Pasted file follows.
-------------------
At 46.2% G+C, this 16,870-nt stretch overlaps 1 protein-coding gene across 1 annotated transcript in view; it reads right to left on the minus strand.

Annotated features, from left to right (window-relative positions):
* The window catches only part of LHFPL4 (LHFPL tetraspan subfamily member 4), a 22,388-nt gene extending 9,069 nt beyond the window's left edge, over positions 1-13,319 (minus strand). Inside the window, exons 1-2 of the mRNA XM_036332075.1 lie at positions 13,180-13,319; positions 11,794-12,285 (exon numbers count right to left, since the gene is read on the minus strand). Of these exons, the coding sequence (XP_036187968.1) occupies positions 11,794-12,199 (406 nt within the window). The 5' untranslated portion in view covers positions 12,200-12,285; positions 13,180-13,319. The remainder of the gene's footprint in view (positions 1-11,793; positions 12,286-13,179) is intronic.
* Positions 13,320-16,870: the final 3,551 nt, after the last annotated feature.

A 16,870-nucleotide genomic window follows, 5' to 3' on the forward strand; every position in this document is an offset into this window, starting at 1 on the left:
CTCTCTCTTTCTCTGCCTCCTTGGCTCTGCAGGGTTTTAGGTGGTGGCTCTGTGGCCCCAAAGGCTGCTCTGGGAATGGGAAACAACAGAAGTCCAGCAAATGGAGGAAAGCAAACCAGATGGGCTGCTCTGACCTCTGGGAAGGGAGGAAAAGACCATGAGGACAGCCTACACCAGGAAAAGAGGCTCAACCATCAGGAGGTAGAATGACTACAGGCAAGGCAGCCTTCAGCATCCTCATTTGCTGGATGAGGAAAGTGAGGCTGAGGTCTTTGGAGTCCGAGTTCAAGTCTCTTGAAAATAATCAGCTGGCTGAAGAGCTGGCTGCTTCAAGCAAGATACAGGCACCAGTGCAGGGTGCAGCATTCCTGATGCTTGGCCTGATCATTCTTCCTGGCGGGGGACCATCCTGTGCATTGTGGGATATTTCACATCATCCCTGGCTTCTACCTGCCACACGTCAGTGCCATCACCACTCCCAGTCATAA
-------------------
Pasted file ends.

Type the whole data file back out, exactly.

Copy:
At 46.2% G+C, this 16,870-nt stretch overlaps 1 protein-coding gene across 1 annotated transcript in view; it reads right to left on the minus strand.

Annotated features, from left to right (window-relative positions):
* The window catches only part of LHFPL4 (LHFPL tetraspan subfamily member 4), a 22,388-nt gene extending 9,069 nt beyond the window's left edge, over positions 1-13,319 (minus strand). Inside the window, exons 1-2 of the mRNA XM_036332075.1 lie at positions 13,180-13,319; positions 11,794-12,285 (exon numbers count right to left, since the gene is read on the minus strand). Of these exons, the coding sequence (XP_036187968.1) occupies positions 11,794-12,199 (406 nt within the window). The 5' untranslated portion in view covers positions 12,200-12,285; positions 13,180-13,319. The remainder of the gene's footprint in view (positions 1-11,793; positions 12,286-13,179) is intronic.
* Positions 13,320-16,870: the final 3,551 nt, after the last annotated feature.

A 16,870-nucleotide genomic window follows, 5' to 3' on the forward strand; every position in this document is an offset into this window, starting at 1 on the left:
CTCTCTCTTTCTCTGCCTCCTTGGCTCTGCAGGGTTTTAGGTGGTGGCTCTGTGGCCCCAAAGGCTGCTCTGGGAATGGGAAACAACAGAAGTCCAGCAAATGGAGGAAAGCAAACCAGATGGGCTGCTCTGACCTCTGGGAAGGGAGGAAAAGACCATGAGGACAGCCTACACCAGGAAAAGAGGCTCAACCATCAGGAGGTAGAATGACTACAGGCAAGGCAGCCTTCAGCATCCTCATTTGCTGGATGAGGAAAGTGAGGCTGAGGTCTTTGGAGTCCGAGTTCAAGTCTCTTGAAAATAATCAGCTGGCTGAAGAGCTGGCTGCTTCAAGCAAGATACAGGCACCAGTGCAGGGTGCAGCATTCCTGATGCTTGGCCTGATCATTCTTCCTGGCGGGGGACCATCCTGTGCATTGTGGGATATTTCACATCATCCCTGGCTTCTACCTGCCACACGTCAGTGCCATCACCACTCCCAGTCATAA